Ghote fears imminent ruin. He weighs the value of the truth against that of his career and finds his career wanting. At home he is moody and silent with his wife and child. Finally he confesses everything to his wife, Protima. The least Ghote expects is demotion but dismissal or even a criminal charge is more likely. Protima urges him to lie to protect his family. Ghote resists, but agrees to see a Hindu priest at the temple. The priest says anger leads to bewilderment, which leads to a wandering mind, which leads to the destruction of the soul. The priest warns Ghote that he is in the third phase of this cycle and asks Ghote what his skills as a policeman are worth if he cannot use them.

After this Ghote submits a false statement saying he left duty before the death and cannot shed any light on those events. He is suspended pending a board of inquiry. In court, Ghote watches as a case he worked on collapses under the fierce defence of Mrs Achmed. He realises she will be a fine defence attorney for his own case. He engages her, but tells her he is innocent.

The inquiry hearing begins. Ghote is dismayed to learn that the prosecution will be handled by a man with a fierce reputation for cross examination. Kalkar's suicide note, which does not mention Ghote's involvement, is read into evidence.

When the inquiry adjourns Ghote accompanies Mrs Achmed to a jail and assists her in gaining access to her clients. Mrs Achmed remarks that if her clients were as outraged as they were entitled to be, the police would spend all their time suppressing riots. She tells Ghote that she campaigns for civil rights because her younger brother was diagnosed with leprosy and sent away. She was angry about this injustice and when she visited her brother near the foothills of the Himalayas she found he was a beggar. From that day on she determined that she would fight for the poor and downtrodden.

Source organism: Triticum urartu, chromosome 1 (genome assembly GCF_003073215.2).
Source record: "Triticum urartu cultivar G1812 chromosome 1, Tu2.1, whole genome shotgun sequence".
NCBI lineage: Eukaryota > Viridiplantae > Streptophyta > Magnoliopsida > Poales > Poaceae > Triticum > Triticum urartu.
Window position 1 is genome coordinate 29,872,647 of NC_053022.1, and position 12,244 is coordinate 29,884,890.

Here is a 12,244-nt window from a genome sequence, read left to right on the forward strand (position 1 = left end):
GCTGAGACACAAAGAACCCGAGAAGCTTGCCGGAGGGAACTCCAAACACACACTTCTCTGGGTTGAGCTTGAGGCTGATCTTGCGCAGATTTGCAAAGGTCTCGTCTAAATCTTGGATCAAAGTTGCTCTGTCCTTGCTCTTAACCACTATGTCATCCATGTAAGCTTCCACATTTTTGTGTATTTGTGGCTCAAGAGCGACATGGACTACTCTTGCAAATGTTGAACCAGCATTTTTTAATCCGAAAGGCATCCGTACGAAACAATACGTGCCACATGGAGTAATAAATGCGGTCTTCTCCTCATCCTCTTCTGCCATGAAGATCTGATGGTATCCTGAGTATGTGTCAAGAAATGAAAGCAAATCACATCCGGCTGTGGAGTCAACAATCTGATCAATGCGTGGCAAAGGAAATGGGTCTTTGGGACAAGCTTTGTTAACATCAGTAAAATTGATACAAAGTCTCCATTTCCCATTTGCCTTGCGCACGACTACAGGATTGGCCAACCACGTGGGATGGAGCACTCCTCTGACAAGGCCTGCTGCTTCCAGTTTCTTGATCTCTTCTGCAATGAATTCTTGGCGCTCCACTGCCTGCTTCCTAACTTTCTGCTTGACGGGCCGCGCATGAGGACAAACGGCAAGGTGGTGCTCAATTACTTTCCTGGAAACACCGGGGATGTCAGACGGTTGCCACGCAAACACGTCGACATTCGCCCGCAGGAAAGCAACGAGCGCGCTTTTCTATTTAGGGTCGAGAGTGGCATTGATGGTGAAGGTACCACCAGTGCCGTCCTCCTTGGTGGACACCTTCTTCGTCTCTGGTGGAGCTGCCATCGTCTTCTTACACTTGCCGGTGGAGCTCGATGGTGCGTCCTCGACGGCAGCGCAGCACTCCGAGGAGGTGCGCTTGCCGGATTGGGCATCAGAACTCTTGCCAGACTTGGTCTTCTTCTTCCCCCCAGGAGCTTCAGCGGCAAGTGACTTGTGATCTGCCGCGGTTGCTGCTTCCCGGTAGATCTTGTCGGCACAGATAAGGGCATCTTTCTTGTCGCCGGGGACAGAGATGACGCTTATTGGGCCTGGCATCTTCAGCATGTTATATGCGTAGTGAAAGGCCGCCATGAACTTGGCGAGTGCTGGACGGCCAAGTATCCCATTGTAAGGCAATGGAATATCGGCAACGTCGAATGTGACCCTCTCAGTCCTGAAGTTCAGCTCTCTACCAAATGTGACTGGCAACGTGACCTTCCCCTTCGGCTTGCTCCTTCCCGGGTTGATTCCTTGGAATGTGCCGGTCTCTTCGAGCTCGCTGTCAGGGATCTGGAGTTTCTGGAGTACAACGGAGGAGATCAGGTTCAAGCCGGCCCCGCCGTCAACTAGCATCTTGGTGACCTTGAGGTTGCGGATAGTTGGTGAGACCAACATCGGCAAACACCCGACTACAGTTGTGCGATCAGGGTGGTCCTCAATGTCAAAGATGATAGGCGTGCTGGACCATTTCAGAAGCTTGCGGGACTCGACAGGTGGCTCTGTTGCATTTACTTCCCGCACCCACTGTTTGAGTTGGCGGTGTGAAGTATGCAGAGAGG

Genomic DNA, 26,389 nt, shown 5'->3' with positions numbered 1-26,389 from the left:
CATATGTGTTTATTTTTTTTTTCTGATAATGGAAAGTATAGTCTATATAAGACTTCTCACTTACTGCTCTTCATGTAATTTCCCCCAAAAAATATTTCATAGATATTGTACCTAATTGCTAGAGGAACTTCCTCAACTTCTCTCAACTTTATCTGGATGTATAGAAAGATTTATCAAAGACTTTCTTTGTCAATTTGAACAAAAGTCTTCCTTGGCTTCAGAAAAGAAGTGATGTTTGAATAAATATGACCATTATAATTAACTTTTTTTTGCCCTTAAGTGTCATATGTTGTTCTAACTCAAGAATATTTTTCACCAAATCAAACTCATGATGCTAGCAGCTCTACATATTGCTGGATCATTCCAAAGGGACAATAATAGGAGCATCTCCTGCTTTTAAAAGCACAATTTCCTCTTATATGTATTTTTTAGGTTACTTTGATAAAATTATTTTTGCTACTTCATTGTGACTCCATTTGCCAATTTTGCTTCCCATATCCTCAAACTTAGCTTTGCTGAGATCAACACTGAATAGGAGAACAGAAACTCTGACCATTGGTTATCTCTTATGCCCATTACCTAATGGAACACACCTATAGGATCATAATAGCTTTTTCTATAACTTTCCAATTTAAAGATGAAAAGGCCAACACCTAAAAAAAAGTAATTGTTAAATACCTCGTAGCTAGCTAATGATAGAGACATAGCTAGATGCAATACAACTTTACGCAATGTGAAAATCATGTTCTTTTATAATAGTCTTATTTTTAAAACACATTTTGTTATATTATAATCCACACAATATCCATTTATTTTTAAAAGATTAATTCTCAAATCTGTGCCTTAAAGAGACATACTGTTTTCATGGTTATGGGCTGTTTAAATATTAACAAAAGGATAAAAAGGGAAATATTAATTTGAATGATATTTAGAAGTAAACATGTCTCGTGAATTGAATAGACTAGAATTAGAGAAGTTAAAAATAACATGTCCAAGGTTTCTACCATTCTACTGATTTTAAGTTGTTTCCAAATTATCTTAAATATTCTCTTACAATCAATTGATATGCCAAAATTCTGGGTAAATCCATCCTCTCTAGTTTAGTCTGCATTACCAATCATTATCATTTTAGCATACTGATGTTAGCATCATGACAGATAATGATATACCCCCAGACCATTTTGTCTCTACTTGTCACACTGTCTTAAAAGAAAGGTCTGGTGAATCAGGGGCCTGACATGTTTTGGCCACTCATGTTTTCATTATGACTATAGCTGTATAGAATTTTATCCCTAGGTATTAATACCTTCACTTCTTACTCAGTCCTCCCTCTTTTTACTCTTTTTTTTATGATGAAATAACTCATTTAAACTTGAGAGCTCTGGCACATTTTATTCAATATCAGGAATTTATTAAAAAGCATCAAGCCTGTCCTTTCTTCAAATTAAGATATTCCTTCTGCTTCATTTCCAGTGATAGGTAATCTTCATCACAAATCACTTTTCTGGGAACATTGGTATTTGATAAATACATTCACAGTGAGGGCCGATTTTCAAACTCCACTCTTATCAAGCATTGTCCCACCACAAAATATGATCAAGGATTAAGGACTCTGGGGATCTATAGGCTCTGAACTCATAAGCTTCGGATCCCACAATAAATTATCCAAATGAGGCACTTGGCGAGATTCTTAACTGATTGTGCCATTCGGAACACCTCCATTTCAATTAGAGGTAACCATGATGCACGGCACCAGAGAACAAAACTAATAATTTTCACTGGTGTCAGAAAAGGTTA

The next day the inquiry reconvenes. To the surprise of Ghote and Mrs Achmed, the prosecutor then calls Ghote to the stand. Since the board of inquiry is not a true court of law, Ghote is obliged to take the stand where he is questioned about his investigation of Kelkar for corruption.

The next day a junior officer is called as a witness and Ghote fears he will be exposed. However the prosecutor only obtains testimony that Inspector Ghote said it was midnight when he left the station. The inquiry again adjourns.

Ghote stayed at a boarding house while working at the hill station and the next day the porter who works there is called to testify. The old man recalls that Ghote said it was before midnight, though it felt later. After this, the owner of the boarding house is called and is certain Ghote arrived at twenty to three by an antique clock. Mrs Achmed soon forces the man to admit that the clock was sold long ago and that his memory is playing tricks on him.

The prosecutor calls the inspector assigned to the Desai case. The inspector considers Ghote's statement of the time he arrived to be a trick to mislead an ignorant and confused old man. The prosecutor then calls a man who earns his living doing washing for people in Ghote's neighbourhood. The man admits to receiving a police jacket with a missing button from Ghote's wife, Protima. The prosecutor concludes by saying tomorrow he will call a witness to testify that Ghote and Kelkar took Desai's body to the lake on a bicycle.

Ghote's conscience, which has been troubling him over his lie to Mrs Achmed, now compels him to confess to her. However, she has a prior appointment and refuses to listen to him. Talking to his wife, Ghote is persuaded to postpone confessing until he has heard the prosecutor's witness. When the inquiry is ready to reconvene Mrs Achmed is late, so Ghote cannot confess to her beforehand.